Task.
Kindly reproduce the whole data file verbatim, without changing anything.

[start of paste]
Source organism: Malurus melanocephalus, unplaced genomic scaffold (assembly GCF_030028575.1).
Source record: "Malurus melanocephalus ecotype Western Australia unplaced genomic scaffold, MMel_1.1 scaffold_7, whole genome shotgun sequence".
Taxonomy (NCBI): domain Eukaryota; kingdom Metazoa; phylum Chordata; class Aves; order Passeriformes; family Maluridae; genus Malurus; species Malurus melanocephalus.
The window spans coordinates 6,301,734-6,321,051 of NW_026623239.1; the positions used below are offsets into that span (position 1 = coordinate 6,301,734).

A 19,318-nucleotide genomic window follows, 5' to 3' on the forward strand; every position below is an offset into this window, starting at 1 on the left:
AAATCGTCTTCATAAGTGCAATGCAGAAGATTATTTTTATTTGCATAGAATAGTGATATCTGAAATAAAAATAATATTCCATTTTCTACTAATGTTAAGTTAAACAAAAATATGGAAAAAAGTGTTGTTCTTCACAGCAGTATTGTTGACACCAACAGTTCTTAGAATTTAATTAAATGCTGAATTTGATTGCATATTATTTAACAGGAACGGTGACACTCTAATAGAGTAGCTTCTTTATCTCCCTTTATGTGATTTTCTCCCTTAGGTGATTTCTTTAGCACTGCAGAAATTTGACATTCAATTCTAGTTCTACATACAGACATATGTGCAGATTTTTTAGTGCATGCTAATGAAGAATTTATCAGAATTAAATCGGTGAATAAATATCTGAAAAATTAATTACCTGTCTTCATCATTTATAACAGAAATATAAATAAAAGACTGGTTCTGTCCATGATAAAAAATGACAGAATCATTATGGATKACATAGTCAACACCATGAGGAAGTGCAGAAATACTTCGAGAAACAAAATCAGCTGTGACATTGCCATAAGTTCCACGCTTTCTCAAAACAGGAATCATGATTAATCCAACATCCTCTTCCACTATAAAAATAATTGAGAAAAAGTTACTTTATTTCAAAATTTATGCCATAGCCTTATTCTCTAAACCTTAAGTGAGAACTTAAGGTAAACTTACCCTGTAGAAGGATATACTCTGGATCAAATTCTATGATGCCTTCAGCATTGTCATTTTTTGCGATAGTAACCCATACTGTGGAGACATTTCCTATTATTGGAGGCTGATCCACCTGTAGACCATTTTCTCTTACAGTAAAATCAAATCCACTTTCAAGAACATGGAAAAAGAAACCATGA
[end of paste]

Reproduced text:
Source organism: Malurus melanocephalus, unplaced genomic scaffold (assembly GCF_030028575.1).
Source record: "Malurus melanocephalus ecotype Western Australia unplaced genomic scaffold, MMel_1.1 scaffold_7, whole genome shotgun sequence".
Taxonomy (NCBI): domain Eukaryota; kingdom Metazoa; phylum Chordata; class Aves; order Passeriformes; family Maluridae; genus Malurus; species Malurus melanocephalus.
The window spans coordinates 6,301,734-6,321,051 of NW_026623239.1; the positions used below are offsets into that span (position 1 = coordinate 6,301,734).

A 19,318-nucleotide genomic window follows, 5' to 3' on the forward strand; every position below is an offset into this window, starting at 1 on the left:
AAATCGTCTTCATAAGTGCAATGCAGAAGATTATTTTTATTTGCATAGAATAGTGATATCTGAAATAAAAATAATATTCCATTTTCTACTAATGTTAAGTTAAACAAAAATATGGAAAAAAGTGTTGTTCTTCACAGCAGTATTGTTGACACCAACAGTTCTTAGAATTTAATTAAATGCTGAATTTGATTGCATATTATTTAACAGGAACGGTGACACTCTAATAGAGTAGCTTCTTTATCTCCCTTTATGTGATTTTCTCCCTTAGGTGATTTCTTTAGCACTGCAGAAATTTGACATTCAATTCTAGTTCTACATACAGACATATGTGCAGATTTTTTAGTGCATGCTAATGAAGAATTTATCAGAATTAAATCGGTGAATAAATATCTGAAAAATTAATTACCTGTCTTCATCATTTATAACAGAAATATAAATAAAAGACTGGTTCTGTCCATGATAAAAAATGACAGAATCATTATGGATKACATAGTCAACACCATGAGGAAGTGCAGAAATACTTCGAGAAACAAAATCAGCTGTGACATTGCCATAAGTTCCACGCTTTCTCAAAACAGGAATCATGATTAATCCAACATCCTCTTCCACTATAAAAATAATTGAGAAAAAGTTACTTTATTTCAAAATTTATGCCATAGCCTTATTCTCTAAACCTTAAGTGAGAACTTAAGGTAAACTTACCCTGTAGAAGGATATACTCTGGATCAAATTCTATGATGCCTTCAGCATTGTCATTTTTTGCGATAGTAACCCATACTGTGGAGACATTTCCTATTATTGGAGGCTGATCCACCTGTAGACCATTTTCTCTTACAGTAAAATCAAATCCACTTTCAAGAACATGGAAAAAGAAACCATGA